An Episode of Sparrows by Rumer Godden occupies some middle ground between children’s literature and literature for grown-ups. I read it for the first time last year and now I’m reading it aloud to my nine-year-old daughter. Like Rumer Godden’s books for the younger set, it reads aloud very well. Its plot structure too is very reminiscent of Fu-Dog and The Kitchen Madonna: a quest, undertaken by strong-willed and independent children. As a child, I found books in which young protagonists give up on their goals extremely disappointing. I also found resolutions brought about by adults stepping in less than satisfying. In Rumer Godden’s books, adults are important in children’s lives and interdependence is a prominent theme but the children do a lot of thinking and planning and the lion’s share of accomplishing their goals themselves.
The rather simple basic underlying structure of a quest that An Episode of Sparrows shares with the other two books mentioned above becomes a rich and strange thing as Rumer Godden works her distinctive storytelling magic. Interleaved with the omniscient narration are comments from various characters, shining a multifarious light on the events of the story, from a spectrum of perspectives. It is a kind of polyphony, though much more primitive than anything in Dostoyevsky. The quest becomes the occasion to unfold a detailed world, teeming with sensory detail, peopled with a variety of types. In An Episode of Sparrows, the world is the world of the Street, a London row which nuns “with quiet skirts and noisy beads” share with crazy cat ladies, where a mover-and-shaker social worker type can meet her match in a Irish mama bear — and where the secret lives of children appear in their full magnitude.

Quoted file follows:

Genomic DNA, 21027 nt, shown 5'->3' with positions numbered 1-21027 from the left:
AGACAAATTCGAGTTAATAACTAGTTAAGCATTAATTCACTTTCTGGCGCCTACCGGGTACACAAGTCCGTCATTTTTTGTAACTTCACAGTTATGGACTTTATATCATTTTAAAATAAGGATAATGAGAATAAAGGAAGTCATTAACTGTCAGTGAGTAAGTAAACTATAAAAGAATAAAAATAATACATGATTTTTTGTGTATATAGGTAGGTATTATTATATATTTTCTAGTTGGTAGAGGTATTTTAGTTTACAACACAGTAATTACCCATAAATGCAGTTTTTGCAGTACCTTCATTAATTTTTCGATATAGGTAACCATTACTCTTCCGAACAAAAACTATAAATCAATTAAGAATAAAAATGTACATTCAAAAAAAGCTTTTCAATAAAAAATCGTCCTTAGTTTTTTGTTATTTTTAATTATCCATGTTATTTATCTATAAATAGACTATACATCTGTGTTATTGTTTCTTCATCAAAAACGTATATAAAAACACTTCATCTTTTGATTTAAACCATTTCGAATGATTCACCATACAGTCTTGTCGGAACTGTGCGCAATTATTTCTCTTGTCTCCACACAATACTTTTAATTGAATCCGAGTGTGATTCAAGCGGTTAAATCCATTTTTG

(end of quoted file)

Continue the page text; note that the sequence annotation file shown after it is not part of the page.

An Episode of Sparrows can be compared not only to some of Godden’s children stories but to the consummate classic The Secret Garden. The echoes and allusions, the analogies are too many and too pronounced to be accidental. It is The Secret Garden re-imagined, the urban Secret Garden. Lovejoy is another Mary Lennox, a vulnerable heart and powerful determination masked by a sullen exterior. Tip is another Dickon, confident and generous, though less simply good. Even Ben Weatherstaff has his counterpart in the slow-spoken gardening guru Mr. Isibister.
A slightly whimsical supernatural thread weaves through the novel too as the virtually motherless Lovejoy is drawn into the radius of the warm love of the Blessed Mother and the Catholic Church. The book gives us a vision of Our Lady’s prayer over derelict places and ruins and over the poor. She shines quietly in the background of the story, almost as she does in the Gospels, invisibly and serenely undoing knots for those who need her assistance desperately, even though they don’t deserve it.
Middle ground between children’s and general literature? There are certainly elements in Lovejoy’s life that no child should have to deal with but many children do. I’ve found it prudent to skip a couple paragraphs in my reading aloud. While this is clearly a novel intended as general literature, something about Rumer Godden’s writing in general, and in this book more than others, speaks to the inner child, to a naive experience of the color and texture of the world, that can be re-awakened in us all.